Workers who are injured due to a workplace accident or an occupational illness are entitled to different types of benefits. The benefits depend on:
- Whether the injuries are temporary or permanent
- The length of time the employee can’t work
- His/her weekly compensation
- Whether the worker needs to be trained for a new job
Injured or ill workers are not entitled to pain and suffering like victims of personal injury accidents.
Wage loss benefits
The starting point for determining how much weekly pay a worker should get is the worker’s average weekly wage (AWW). For workers who have been with an employer for more than a year, the AWW is their yearly salary (including overtime) divided by 52. For workers who haven’t been with an employer long, the AWW is their total earnings divided by the number of weeks they worked so far.
Temporary disability. This benefit if for workers who can’t work at all but haven’t reached their maximum medical improvement. Workers don’t receive the full amount of their average weekly wage. They receive 2/3 of the AWW for as long as they cannot work – up to 450 weeks. Workers can’t be paid more than a preset maximum per week.
Partial temporary disability. This work injury benefit is for workers who can do some light duty work while they are working to get better. Workers who can work but at a lower paying job, typically a light duty job, are paid 2/3 of their AWW minus 2/3 of what they are earning at the lower paying job. For example, if they were earning $600 a week before the injury and are earning $300 a week now, the worker is paid a partial benefit as follows:
- 2/3 of $600 = $400
- 2/3 of $300 = $200
- The worker receives $400 – $200 =$200 per week
Maximum medical improvement means the worker isn’t expected to improve his/her health with additional medical treatments.
Partial permanent disability. Once a worker reaches MMI, he/she may be entitled to additional pay if they have a permanent impairment. A doctor applies American Medical Association standards to determine the type of impairment a worker has and the severity (rating) of the impairment. For example, a worker may not be able to use a hand completely. The doctor will first verify that it is the hand that can’t function. The doctor will then assign a percentage loss of use because the worker can do some things but can’t do other things. The doctor might say the worker has lost 30% of his/her ability to use the hand.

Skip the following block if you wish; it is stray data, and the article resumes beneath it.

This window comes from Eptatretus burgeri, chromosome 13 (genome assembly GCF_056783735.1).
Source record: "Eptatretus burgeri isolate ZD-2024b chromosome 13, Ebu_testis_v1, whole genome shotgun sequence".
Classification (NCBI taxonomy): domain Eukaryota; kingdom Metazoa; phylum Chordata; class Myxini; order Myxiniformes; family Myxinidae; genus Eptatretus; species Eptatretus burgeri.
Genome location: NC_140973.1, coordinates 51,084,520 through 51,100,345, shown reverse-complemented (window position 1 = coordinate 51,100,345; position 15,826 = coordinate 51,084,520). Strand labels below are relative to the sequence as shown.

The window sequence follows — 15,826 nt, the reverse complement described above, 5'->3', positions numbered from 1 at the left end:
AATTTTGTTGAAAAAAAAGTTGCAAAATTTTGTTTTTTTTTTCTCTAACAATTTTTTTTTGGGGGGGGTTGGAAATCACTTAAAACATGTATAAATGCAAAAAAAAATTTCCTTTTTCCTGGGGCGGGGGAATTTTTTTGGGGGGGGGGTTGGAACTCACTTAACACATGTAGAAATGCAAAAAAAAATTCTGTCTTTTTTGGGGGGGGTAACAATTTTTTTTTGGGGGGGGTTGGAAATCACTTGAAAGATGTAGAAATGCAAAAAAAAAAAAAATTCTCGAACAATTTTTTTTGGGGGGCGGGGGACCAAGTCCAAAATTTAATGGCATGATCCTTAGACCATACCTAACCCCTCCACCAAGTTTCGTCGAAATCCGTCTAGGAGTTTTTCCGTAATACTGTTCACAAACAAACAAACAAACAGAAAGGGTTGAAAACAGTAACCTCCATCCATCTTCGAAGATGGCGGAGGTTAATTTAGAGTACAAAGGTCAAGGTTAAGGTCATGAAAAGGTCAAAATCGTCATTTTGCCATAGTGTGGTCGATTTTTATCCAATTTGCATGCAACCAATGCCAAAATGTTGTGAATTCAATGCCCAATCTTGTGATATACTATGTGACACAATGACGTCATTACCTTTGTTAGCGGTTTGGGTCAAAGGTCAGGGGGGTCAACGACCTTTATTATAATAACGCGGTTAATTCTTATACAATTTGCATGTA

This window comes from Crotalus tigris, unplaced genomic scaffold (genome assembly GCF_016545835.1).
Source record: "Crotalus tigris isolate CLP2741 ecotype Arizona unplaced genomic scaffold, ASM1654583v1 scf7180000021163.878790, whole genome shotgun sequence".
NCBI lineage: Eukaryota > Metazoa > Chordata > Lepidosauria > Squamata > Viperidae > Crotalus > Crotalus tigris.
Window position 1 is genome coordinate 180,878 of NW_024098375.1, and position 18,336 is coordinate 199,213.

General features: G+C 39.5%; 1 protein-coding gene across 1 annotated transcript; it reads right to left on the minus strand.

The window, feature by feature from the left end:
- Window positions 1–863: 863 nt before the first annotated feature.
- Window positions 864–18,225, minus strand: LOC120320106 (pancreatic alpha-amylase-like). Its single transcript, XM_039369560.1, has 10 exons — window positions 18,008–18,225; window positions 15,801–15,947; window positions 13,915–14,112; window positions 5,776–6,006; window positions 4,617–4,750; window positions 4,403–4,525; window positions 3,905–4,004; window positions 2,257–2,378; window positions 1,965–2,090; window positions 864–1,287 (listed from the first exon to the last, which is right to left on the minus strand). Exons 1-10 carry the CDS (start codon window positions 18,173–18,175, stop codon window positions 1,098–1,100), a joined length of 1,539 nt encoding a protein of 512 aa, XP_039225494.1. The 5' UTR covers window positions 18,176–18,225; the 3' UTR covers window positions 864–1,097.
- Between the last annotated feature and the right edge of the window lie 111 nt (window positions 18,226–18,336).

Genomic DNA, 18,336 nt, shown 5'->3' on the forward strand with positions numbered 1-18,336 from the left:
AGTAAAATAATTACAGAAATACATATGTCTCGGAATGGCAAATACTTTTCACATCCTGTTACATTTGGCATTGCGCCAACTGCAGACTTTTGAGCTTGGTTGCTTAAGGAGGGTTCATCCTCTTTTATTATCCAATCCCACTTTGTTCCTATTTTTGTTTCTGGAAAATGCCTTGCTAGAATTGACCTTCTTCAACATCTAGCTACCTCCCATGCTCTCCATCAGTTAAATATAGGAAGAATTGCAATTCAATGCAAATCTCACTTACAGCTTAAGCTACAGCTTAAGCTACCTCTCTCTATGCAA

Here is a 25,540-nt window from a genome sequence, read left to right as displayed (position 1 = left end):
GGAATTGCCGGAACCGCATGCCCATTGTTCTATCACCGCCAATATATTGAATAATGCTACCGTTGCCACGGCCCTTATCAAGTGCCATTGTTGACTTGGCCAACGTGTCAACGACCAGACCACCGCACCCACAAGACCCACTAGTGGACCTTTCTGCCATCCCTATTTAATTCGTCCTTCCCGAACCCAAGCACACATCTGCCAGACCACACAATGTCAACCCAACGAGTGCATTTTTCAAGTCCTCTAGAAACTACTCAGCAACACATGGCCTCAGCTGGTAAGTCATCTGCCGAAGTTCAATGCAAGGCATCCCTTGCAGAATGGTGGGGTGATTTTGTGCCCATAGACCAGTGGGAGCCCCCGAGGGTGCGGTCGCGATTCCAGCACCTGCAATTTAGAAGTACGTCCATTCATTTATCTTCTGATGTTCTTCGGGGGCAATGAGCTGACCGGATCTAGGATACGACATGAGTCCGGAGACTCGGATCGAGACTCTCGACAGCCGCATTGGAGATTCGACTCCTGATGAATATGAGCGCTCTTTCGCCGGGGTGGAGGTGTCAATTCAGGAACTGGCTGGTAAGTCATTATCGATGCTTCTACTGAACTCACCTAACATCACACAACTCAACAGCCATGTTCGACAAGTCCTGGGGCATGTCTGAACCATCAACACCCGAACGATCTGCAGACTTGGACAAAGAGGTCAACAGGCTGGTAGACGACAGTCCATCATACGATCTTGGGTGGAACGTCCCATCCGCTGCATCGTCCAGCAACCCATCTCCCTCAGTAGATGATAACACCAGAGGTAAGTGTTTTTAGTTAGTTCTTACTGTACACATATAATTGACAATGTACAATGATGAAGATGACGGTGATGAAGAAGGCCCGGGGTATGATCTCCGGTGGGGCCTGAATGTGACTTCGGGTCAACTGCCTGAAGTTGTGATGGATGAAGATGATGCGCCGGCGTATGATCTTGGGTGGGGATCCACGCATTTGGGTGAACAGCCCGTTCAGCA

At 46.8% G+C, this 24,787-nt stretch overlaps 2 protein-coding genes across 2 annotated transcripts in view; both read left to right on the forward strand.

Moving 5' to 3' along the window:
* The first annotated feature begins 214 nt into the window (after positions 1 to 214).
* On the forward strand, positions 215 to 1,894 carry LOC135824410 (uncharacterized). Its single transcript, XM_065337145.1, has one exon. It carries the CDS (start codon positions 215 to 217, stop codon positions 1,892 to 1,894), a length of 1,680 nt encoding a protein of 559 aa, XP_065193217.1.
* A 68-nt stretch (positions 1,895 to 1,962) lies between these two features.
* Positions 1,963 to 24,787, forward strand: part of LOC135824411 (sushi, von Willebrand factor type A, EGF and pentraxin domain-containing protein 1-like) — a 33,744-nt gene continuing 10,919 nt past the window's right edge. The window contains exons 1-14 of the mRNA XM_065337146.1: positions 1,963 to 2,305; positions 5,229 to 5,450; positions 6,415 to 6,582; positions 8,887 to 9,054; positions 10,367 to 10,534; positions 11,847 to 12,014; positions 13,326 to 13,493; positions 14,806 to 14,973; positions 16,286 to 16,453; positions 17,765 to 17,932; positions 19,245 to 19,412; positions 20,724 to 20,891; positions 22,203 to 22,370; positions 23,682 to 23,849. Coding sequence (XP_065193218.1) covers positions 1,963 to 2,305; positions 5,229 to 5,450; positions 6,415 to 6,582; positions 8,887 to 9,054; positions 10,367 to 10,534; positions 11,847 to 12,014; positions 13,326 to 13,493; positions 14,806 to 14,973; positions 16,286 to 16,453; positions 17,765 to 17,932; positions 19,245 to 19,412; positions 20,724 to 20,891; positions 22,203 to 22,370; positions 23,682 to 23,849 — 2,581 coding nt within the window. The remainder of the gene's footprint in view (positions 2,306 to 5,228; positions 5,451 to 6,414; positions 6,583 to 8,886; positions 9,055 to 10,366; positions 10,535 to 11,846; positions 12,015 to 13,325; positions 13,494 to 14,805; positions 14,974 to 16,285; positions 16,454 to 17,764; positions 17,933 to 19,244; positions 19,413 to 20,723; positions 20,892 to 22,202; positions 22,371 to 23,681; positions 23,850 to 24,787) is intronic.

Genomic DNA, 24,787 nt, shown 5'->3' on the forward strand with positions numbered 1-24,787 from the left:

Workers are paid 150 weeks for the full loss of the use of a hand, according to Mississippi law. A worker who loses 30% of the use of his hand, is awarded 30% of 150 weeks = 45 weeks additional pay. So, the worker receives 45 x 2/3 x the average weekly wage or 30 weeks’ wages.
In Mississippi, workers can also be paid up to $5000 for serious head or facial disfigurement.
Payment for medical treatments
Workers are entitled to have all their reasonable and necessary medical bills paid. These payments include surgeries, doctor visits, treatments with therapists and psychologists, medications, and the cost of medical equipment. The employee has the right to have these bills paid for as long as the treatment will either improve or maintain the worker’s health – even if the employee returns to work.
Additionally, the employee should ask to be reimbursed for travel costs to and from the healthcare providers.
For some workers, it becomes clear the employee can’t return to any job unless he/she is retrained. Workers should review with their work injury lawyer what type of retraining is permitted and what benefits in addition to instructional courses should be paid.
The Mississippi workers’ compensation lawyers at Merkel & Cocke, P.A. have been fighting for injured workers since 1982. We contest efforts by employers to force you back to work too soon. We fight to get employees all the benefits they’ve rightfully earned. For help with any work injury claim, call us at 662-799-1633 or complete our contact form to schedule a free consultation. From our offices in Jackson, Clarksdale, and Oxford, we represent clients throughout Mississippi, including in Tupelo and throughout the Gulf Coast Region.